I seem to be settling into this retirement thing pretty well. One of the things I wanted to accomplish was to read a bit more. When I was working I still read, but I had a hard time settling down for any length of time with a book. Now it seems that I give myself permission to sit just a bit longer to finish a chapter or two.
I just finished reading two books that were very different, but for me their messages dovetailed right together. The first was a fascinating read by K.P. Yohannan, Revolution in World Missions. I have to admit I had this book sitting on my bookshelf for quite a while. I didn’t want to read it. Didn’t want to know why/how we were doing it wrong or what I could do to make it better (world missions.) Why did I order this book, anyway? Oh, yeah. Because it was free and Francis Chan recommended it…
I have to admit, once I started reading it, I could not put it down. Well written, fascinating, and yes, convicting. We have so much here in the West, and just don’t even recognize the fact. Most of the time we compare ourselves or our belongings to our friends and neighbors (or sometimes to movie stars…) If we saw how two-thirds of the world lives, and we remembered to compare ourselves to that, we would live a lot more thankfully, I am convinced. And maybe we would learn to be a little more generous with those who live with a LOT less than us. I swear this works. When I start grousing about my humble abode, and thinking about how it will never be like “X’s” house, or heaven forbid, I compare it to magazines (thank goodness I’m mostly over that…) and then I look up from my chair, look around my house (which I can pretty much see the whole house from my chair) and then I compare it to Lawrence and Lydia’s ‘house’ (they are the couple that served me lunch in the slums of Kawangware,) I feel like the richest person in the world. And I am so grateful. Anyway, this book was a fascinating read, and I thoroughly recommend it. K.P. Yohannan’s organization, Gospel for Asia, offers some of the same resources that World Vision does, but for quite a bit less money. They claim that all donations go directly to the field. You can give a gift of chickens, or a sewing machine, or a bicycle (just some of the things that interested me) or of course you can sponsor a child for $28. per month. You can even sponsor a national missionary (meaning they are from Asia) for $30/month. Whew, is that enough links for you? I didn’t mean to make this a commercial for Gospel for Asia. I just am very impressed with the work that they are doing. And the book on its own is a fascinating read.
At the same time I picked up a book that I had ordered by one of my favorite speakers, Jan Johnson. Jan thinks a lot the way I do, so of course I love the way she speaks and writes. This book was Abundant Simplicity. As long time readers know, this is one of my goals in life. So this book was more of a confirmation that I am thinking the right way, making the right choices (most of the time.) When my life is more about living simply (as compared to “Real Simple Magazine” which is just a way of spending a LOT of money to look like you’re living simply,) you are free to give more generously to those less fortunate than you. I like this. Jan is an intelligent writer who has a personal way of writing that keeps your interest. She is a GREAT speaker, and if you ever go on women’s retreats, and get the opportunity to hear her speak, you will be challenged, motivated, and encouraged on your walk with Christ, while laughing and crying at the same time!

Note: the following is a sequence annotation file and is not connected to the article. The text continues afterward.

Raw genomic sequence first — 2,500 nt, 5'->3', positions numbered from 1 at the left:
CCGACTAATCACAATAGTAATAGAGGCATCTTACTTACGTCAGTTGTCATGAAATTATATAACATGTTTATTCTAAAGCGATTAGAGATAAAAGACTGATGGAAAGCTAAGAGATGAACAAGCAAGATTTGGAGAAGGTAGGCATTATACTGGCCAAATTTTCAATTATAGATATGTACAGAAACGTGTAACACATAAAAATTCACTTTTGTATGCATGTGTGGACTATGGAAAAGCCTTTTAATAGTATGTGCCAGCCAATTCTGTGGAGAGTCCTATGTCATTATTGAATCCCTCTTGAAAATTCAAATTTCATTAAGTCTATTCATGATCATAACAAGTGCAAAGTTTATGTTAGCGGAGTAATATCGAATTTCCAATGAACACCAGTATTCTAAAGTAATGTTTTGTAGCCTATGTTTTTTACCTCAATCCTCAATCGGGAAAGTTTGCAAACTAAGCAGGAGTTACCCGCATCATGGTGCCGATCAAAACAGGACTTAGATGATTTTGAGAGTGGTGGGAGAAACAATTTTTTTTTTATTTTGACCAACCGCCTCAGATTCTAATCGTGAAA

AT THE SAME TIME, I picked up a book at the thrift store, which honestly, in a real book store, I would have passed right over and viewed with suspicion. But hey, for a dollar? Anyway, this guy is a New York Times best selling author, and maybe you have already heard of him? The book was The Year of Living Biblically, by A.J. Jacobs. I am only two-thirds of the way through this book, but I can’t help but recommend it. Jacobs is, by his own account, an agnostic cultural Jew. He decided to read through the Bible and try to live literally Biblically for an entire year. Some people might think he is making fun of the Bible. I don’t see that at all. He DOES make fun of some Christians, which is alright by me. There are plenty of Christians that are pretty funny. And my first thoughts while I read this, was Man. If only Christians took the Bible this seriously and worked at living by it. Anyway, like I said, I have not finished yet, and of course you know I am hoping he ends up on ‘my side,’ by the end LOL, but I can’t help but recommend it. Jacobs is hilarious, intelligent, sincere, and a great writer. And buying this book at the thrift store for $1 ties right in with what I learned in the first two books I mentioned.
Along those lines (living simply,) I am trying to make better use of my local library. So when I returned Wheat Belly, I made myself look around. Wow. They have a lot of books in there. Hey, and DVD’s too. To test how savvy our local library was, I looked up A.J. Jacobs first best-seller, The Know-It-All, to see if they had it. And can you believe it, there it was, right in our little country library. I asked the librarian as I checked it out, if you had to come in to renew it. And she said, oh no, just give us a call. Because my plan for that book is to save it for my next surgery. Yes, I am having my right hand carpal tunnel surgery next Tuesday!! Back to The Know-It-All, in this book Jacobs sets out to read the entire Encyclopedia Britannica, in order to become the most intelligent person in the world. I took a peek, and it is a hilarious fun read too.